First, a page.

Corals are marine organisms from the class Anthozoa

by:Sinowon     2020-06-26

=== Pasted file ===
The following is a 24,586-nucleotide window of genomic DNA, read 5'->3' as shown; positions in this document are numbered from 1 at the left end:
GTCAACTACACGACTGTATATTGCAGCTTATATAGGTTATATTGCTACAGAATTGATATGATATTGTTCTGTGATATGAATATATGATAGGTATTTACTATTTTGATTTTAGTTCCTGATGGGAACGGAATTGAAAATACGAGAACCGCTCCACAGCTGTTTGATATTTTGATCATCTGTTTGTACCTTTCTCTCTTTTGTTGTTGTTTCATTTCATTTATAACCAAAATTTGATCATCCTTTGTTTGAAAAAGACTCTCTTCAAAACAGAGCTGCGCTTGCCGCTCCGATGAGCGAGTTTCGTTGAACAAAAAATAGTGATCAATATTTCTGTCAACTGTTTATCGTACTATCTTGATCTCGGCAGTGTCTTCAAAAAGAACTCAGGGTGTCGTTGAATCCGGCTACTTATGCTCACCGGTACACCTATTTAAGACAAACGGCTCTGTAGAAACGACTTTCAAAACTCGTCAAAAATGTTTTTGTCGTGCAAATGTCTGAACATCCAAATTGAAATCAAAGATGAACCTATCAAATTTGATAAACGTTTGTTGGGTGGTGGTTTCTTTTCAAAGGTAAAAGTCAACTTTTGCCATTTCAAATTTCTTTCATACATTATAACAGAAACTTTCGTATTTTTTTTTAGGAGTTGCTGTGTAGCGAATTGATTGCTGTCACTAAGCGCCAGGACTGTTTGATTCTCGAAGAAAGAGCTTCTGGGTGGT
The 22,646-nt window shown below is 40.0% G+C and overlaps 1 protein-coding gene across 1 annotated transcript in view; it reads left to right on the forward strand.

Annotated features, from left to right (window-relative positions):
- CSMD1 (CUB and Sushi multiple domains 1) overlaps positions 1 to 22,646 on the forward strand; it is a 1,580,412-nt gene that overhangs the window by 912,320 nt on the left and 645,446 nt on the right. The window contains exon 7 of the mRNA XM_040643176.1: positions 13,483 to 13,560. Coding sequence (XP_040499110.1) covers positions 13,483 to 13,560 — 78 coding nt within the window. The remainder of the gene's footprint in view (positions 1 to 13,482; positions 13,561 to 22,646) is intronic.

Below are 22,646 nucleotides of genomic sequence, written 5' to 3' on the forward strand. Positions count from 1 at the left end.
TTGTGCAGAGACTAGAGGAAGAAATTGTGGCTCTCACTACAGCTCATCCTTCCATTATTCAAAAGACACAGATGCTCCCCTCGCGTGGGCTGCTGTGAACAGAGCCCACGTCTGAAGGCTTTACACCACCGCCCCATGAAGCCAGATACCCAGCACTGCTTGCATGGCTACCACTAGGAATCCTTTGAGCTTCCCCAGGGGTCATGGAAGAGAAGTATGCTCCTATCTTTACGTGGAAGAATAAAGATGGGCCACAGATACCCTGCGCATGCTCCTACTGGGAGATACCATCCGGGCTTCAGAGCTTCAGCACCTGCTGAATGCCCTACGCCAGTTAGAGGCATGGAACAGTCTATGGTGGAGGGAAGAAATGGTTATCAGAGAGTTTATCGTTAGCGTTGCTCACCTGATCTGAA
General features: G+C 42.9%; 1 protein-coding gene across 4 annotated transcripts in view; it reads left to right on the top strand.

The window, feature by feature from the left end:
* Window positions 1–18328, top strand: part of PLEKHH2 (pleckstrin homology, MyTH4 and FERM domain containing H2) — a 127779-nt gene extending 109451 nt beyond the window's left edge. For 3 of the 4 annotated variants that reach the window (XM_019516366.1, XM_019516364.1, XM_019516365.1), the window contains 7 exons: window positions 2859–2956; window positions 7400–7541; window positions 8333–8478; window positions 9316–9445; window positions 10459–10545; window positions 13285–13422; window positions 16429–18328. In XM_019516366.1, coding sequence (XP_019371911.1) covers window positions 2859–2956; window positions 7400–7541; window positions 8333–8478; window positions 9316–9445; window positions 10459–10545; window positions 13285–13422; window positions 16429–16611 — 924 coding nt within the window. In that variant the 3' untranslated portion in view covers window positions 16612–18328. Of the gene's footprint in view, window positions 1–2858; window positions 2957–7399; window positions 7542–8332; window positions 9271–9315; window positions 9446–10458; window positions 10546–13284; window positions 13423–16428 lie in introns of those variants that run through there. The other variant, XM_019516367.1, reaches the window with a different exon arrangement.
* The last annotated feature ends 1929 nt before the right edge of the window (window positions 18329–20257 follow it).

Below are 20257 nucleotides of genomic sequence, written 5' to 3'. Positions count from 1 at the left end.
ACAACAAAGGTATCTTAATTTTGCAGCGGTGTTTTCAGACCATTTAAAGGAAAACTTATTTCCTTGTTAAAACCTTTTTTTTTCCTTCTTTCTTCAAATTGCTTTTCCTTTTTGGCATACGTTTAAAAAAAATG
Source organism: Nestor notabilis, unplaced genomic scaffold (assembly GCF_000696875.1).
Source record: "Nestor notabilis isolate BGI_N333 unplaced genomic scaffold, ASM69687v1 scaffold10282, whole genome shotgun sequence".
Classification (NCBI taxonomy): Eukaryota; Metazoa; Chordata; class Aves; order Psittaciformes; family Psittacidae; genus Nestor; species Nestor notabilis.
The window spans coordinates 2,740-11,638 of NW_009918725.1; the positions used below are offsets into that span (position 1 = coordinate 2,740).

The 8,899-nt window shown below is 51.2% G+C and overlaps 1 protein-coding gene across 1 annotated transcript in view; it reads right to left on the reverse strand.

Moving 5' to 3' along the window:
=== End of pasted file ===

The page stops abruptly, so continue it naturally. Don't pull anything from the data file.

A coral 'head', commonly perceived to be a single organism, is formed from many individual but genetically identical polyps, each polyp being only a few millimeters in diameter. Over thousands of generations, the polyps lay down a skeleton that is characteristic of their species. An individual head of coral grows by asexual reproduction of the individual polyps. Corals also breed sexually by spawning, with corals of the same species releasing gametes simultaneously over a period of one to several nights around a full moon. Although corals can catch small fish and animals such as plankton using stinging cells on their tentacles, these animals obtain most of their nutrients from photosynthetic unicellular algae called zooxanthella. Consequently, most corals depend on sunlight and grow in clear and shallow water, typically at depths shallower than 60 meters (200 ft). These corals can be major contributors to the physical structure of the coral reefs that develop in tropical and subtropical waters, such as the enormous Great Barrier Reef off the coast of Queensland, Australia. Other corals do not have associated algae and can live in much deeper water, with the cold-water genus ophelia surviving as deep as 3,000 meters (9,800 ft).[3] Examples of these can be found living on the Darwin Mounds located north-west of Cape Wrath, Scotland. Corals have also been found off the coast of Washington State and the Aleutian Islands in Alaska. Corals coordinate behavior by communicating with each other. Corals belong to the class Anthozoa and are divided into two subclasses, depending on the number of tentacles or lines of symmetry, and a series of orders corresponding to their exoskeleton, nematocyst type and mitochondrial genetic analysis. Those with eight tentacles are called octocorallia or Alcyonaria and comprise soft corals, sea fans and sea pens. Those with more than eight in a multiple of six are called hexacorallia or Zoantharia. This group includes reef-building corals, sea anemones. Initially believed to be a plant, William Herschel used a microscope to establish in the 18th Century that Coral had the characteristic thin cell membranes of an animal. While a coral head appears to be a single organism, it is actually a head of many individual, yet genetically identical, polyps. The polyps are multicellular organisms that feed on a variety of small organisms, from microscopic plankton to small fish.
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